As the Patriots begin game-planning for regular-season opponents starting with the Miami Dolphins next week, New England might emphasize different runs that will be more successful against Miami's defense rather than only featuring outside zone or gap schemes.
During head coach Bill Belichick's 20-plus seasons with the team, the Patriots have always been a game plan-oriented operation on both sides of the ball. Although it seems like they're emphasizing more zone runs now, the Pats will also call plenty of gap runs this season.
To that point, the Patriots have done much better on their 32 gap runs this season. In the preseason finale against the Raiders, the starting offense attempted four gap runs and gained 28 yards, including a 13-yard gain by running back Rhamondre Stevenson on a crack toss.
"Right now, we'll run them into looks that maybe aren't great so that we can get the runs in and make sure we are getting enough reps at everything before the reps kind of get limited as we go forward."
"That's the great part about training camp. We have the opportunity to do that and tweak things as we go. As the season goes, we'll always modify and adjust as needed based on not only scheme but personnel," Patricia added.
Following the loss to the Raiders in the preseason finale, Belichick had a similar sentiment about how the Patriots will emphasize certain plays based on a game plan for a particular opponent.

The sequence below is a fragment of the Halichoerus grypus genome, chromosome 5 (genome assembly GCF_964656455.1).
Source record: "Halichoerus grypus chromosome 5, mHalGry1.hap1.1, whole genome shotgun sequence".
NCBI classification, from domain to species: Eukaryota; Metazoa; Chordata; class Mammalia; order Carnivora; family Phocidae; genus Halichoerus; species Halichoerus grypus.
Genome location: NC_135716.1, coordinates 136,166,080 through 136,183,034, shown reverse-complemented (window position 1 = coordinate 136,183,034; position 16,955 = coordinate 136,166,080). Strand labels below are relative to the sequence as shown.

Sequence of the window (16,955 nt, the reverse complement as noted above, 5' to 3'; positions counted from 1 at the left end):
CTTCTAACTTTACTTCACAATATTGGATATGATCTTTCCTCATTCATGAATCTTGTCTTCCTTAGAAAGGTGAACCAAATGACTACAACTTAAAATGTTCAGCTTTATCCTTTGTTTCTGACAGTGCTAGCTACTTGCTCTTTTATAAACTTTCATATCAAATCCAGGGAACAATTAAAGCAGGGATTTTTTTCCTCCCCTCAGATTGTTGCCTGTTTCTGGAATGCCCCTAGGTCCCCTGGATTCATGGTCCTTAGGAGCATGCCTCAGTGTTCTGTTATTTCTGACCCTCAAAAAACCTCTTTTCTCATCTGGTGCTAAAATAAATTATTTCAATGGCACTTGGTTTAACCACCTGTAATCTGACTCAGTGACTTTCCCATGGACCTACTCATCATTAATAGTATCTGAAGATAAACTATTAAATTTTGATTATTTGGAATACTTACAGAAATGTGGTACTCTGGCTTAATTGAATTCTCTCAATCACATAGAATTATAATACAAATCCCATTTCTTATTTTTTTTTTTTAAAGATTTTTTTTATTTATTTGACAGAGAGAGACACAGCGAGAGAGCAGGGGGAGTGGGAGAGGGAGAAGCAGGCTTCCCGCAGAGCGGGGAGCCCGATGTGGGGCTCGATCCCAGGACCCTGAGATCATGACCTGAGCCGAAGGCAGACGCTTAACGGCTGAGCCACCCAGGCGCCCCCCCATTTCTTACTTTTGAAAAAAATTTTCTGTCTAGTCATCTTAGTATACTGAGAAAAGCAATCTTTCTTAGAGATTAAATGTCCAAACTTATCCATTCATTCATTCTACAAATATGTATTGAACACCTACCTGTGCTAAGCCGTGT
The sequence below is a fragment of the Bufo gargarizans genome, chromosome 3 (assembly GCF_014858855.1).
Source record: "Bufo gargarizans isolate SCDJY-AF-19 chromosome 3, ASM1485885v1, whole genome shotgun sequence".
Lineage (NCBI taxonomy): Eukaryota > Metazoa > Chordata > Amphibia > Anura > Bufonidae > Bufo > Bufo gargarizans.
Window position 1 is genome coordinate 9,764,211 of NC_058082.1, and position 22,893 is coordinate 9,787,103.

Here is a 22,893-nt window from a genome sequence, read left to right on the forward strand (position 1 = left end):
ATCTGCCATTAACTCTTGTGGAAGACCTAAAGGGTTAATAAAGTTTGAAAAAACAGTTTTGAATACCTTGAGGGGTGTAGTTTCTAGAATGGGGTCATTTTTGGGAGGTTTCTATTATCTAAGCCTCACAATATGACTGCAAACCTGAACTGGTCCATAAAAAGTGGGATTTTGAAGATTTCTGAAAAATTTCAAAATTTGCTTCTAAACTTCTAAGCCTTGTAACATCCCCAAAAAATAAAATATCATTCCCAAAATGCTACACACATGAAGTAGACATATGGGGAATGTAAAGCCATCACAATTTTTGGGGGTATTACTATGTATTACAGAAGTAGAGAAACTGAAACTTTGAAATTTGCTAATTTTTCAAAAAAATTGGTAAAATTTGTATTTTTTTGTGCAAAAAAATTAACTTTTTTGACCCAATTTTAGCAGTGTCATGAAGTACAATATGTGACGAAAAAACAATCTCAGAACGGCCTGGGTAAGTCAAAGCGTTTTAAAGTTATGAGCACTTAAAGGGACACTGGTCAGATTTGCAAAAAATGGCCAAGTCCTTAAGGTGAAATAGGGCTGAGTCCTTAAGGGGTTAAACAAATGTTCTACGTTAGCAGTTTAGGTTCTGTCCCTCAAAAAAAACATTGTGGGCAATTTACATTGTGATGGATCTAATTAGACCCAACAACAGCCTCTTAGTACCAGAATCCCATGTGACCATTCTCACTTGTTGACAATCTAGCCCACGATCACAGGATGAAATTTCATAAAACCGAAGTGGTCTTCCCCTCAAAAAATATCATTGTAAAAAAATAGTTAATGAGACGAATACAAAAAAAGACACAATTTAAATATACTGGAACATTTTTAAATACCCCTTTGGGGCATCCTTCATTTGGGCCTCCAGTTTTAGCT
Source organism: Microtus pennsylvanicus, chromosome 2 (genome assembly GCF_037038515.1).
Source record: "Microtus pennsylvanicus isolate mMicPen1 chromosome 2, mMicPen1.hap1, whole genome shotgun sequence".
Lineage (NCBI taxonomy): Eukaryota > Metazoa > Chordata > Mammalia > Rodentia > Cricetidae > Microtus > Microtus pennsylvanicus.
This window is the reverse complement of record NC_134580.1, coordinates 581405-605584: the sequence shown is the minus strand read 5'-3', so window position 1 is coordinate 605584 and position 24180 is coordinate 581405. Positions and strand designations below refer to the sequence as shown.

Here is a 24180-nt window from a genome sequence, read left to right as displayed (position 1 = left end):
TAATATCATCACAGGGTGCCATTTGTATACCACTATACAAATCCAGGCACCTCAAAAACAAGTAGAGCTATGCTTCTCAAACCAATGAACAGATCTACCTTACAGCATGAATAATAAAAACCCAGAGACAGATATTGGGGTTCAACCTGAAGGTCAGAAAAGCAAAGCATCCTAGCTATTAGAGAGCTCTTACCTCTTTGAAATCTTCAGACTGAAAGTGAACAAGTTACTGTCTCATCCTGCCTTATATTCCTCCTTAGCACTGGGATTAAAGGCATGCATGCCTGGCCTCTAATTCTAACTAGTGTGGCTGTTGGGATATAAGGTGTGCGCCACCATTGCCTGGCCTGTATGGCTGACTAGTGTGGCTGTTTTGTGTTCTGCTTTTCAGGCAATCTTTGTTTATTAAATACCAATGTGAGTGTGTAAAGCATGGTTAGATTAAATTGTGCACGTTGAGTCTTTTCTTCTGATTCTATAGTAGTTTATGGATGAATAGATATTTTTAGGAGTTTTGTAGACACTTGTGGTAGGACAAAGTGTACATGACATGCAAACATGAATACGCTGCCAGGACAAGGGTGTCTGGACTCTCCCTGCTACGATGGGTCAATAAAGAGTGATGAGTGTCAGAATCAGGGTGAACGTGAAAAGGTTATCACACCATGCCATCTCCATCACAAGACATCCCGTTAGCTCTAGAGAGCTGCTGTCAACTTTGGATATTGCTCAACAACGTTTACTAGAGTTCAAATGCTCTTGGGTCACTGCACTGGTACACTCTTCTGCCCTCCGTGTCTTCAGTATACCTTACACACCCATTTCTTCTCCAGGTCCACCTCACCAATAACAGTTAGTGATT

"Some plays work well against some defenses, and against certain things, some plays don't. I don't say that one play is necessarily great against everything. I have a hard time with that," the Pats head coach said. "You have to be able to execute what you need to execute to win in that situation, against that opponent in that game. It changes from game to game for me. I think it's hard to do three things in this league and think that's going to be enough to win."
With back-to-back weeks of joint practices, Patricia explained that practicing against another team allows the coaching staff to see plays against different defenses. Instead of facing their own defense in every camp practice, now they can see how a particular play call works against a specific front their own defense might not run.
"It's always good for us to see a little bit of a different style or maybe a different look. It's not only a scheme-based thing but just different types of players. Talking about the Raiders and the different types of defensive ends they have. Chandler Jones is a different type of defensive end. That's a great opportunity to see a player like that, or [Maxx] Crosby who maybe plays blocks a little bit different than we do or what we saw previously and say, 'okay, how much of a problem does that give us?'"
By practicing different base plays throughout the summer, the Patriots now have a list of core concepts they can install into a game plan.
Some opposing defenses might give them looks or defensive fronts where outside zone will be a successful play, while others may not, and that's when the gap runs come into play.
Although it's true that New England adjusts to the opponents' tendencies, the overall execution along the offensive line has a ways to go before you can have confidence in the group.
The Patriots offensive line emphasizes the "seeing it through the same set of eyes" motto, and working towards that level of continuity is a must for the offense to succeed in the regular season.